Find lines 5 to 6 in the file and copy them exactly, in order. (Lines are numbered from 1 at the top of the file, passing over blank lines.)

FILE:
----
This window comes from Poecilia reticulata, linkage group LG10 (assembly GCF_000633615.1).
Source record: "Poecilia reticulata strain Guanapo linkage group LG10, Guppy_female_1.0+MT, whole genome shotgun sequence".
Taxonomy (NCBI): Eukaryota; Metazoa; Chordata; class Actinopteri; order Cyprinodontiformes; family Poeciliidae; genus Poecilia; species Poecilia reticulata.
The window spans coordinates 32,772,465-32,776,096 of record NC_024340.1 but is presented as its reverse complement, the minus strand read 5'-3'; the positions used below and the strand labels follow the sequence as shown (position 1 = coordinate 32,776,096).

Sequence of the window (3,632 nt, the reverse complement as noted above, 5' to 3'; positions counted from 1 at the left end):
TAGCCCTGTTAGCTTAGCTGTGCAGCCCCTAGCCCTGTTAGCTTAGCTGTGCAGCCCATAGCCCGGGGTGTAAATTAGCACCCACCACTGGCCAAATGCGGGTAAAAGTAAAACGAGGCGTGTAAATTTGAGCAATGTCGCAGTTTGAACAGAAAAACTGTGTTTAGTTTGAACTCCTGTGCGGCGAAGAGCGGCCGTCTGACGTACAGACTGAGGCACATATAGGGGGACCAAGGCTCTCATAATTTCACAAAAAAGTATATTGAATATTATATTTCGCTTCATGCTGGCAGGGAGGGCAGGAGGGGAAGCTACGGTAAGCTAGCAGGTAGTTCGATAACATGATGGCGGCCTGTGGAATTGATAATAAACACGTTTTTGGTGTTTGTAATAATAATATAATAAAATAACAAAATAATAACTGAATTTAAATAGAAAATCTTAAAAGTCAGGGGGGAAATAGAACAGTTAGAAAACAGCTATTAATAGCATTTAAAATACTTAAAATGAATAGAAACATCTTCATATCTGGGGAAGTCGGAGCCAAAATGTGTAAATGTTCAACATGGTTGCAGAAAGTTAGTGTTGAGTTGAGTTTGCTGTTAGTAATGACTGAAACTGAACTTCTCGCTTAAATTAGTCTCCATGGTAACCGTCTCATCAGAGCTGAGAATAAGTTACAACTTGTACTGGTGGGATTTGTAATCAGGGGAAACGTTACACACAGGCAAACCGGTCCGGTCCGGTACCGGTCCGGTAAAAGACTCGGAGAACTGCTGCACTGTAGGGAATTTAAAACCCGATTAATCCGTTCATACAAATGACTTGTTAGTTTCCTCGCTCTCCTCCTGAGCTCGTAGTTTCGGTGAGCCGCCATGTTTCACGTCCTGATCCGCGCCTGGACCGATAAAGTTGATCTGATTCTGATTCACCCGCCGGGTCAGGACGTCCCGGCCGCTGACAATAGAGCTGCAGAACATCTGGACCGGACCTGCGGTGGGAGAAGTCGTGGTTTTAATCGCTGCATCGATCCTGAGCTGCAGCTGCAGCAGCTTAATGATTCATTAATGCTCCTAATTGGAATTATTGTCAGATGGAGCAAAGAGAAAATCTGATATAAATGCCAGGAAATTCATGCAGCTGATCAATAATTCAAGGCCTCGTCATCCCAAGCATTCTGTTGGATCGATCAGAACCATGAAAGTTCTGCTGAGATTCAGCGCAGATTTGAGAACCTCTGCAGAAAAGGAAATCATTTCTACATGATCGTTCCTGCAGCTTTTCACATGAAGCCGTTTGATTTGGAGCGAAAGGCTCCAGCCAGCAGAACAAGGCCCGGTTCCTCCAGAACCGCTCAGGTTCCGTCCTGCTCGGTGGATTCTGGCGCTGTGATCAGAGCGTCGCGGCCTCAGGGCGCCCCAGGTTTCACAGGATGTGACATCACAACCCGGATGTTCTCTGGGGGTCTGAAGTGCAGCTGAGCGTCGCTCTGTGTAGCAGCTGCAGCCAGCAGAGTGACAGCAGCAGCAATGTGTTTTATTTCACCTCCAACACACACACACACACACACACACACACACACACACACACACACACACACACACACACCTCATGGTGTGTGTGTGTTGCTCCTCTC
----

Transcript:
Sequence of the window (3,632 nt, the reverse complement as noted above, 5' to 3'; positions counted from 1 at the left end):
TAGCCCTGTTAGCTTAGCTGTGCAGCCCCTAGCCCTGTTAGCTTAGCTGTGCAGCCCATAGCCCGGGGTGTAAATTAGCACCCACCACTGGCCAAATGCGGGTAAAAGTAAAACGAGGCGTGTAAATTTGAGCAATGTCGCAGTTTGAACAGAAAAACTGTGTTTAGTTTGAACTCCTGTGCGGCGAAGAGCGGCCGTCTGACGTACAGACTGAGGCACATATAGGGGGACCAAGGCTCTCATAATTTCACAAAAAAGTATATTGAATATTATATTTCGCTTCATGCTGGCAGGGAGGGCAGGAGGGGAAGCTACGGTAAGCTAGCAGGTAGTTCGATAACATGATGGCGGCCTGTGGAATTGATAATAAACACGTTTTTGGTGTTTGTAATAATAATATAATAAAATAACAAAATAATAACTGAATTTAAATAGAAAATCTTAAAAGTCAGGGGGGAAATAGAACAGTTAGAAAACAGCTATTAATAGCATTTAAAATACTTAAAATGAATAGAAACATCTTCATATCTGGGGAAGTCGGAGCCAAAATGTGTAAATGTTCAACATGGTTGCAGAAAGTTAGTGTTGAGTTGAGTTTGCTGTTAGTAATGACTGAAACTGAACTTCTCGCTTAAATTAGTCTCCATGGTAACCGTCTCATCAGAGCTGAGAATAAGTTACAACTTGTACTGGTGGGATTTGTAATCAGGGGAAACGTTACACACAGGCAAACCGGTCCGGTCCGGTACCGGTCCGGTAAAAGACTCGGAGAACTGCTGCACTGTAGGGAATTTAAAACCCGATTAATCCGTTCATACAAATGACTTGTTAGTTTCCTCGCTCTCCTCCTGAGCTCGTAGTTTCGGTGAGCCGCCATGTTTCACGTCCTGATCCGCGCCTGGACCGATAAAGTTGATCTGATTCTGATTCACCCGCCGGGTCAGGACGTCCCGGCCGCTGACAATAGAGCTGCAGAACATCTGGACCGGACCTGCGGTGGGAGAAGTCGTGGTTTTAATCGCTGCATCGATCCTGAGCTGCAGCTGCAGCAGCTTAATGATTCATTAATGCTCCTAATTGGAATTATTGTCAGATGGAGCAAAGAGAAAATCTGATATAAATGCCAGGAAATTCATGCAGCTGATCAATAATTCAAGGCCTCGTCATCCCAAGCATTCTGTTGGATCGATCAGAACCATGAAAGTTCTGCTGAGATTCAGCGCAGATTTGAGAACCTCTGCAGAAAAGGAAATCATTTCTACATGATCGTTCCTGCAGCTTTTCACATGAAGCCGTTTGATTTGGAGCGAAAGGCTCCAGCCAGCAGAACAAGGCCCGGTTCCTCCAGAACCGCTCAGGTTCCGTCCTGCTCGGTGGATTCTGGCGCTGTGATCAGAGCGTCGCGGCCTCAGGGCGCCCCAGGTTTCACAGGATGTGACATCACAACCCGGATGTTCTCTGGGGGTCTGAAGTGCAGCTGAGCGTCGCTCTGTGTAGCAGCTGCAGCCAGCAGAGTGACAGCAGCAGCAATGTGTTTTATTTCACCTCCAACACACACACACACACACACACACACACACACACACACACACACACACACACACACACCTCATGGTGTGTGTGTGTTGCTCCTCTC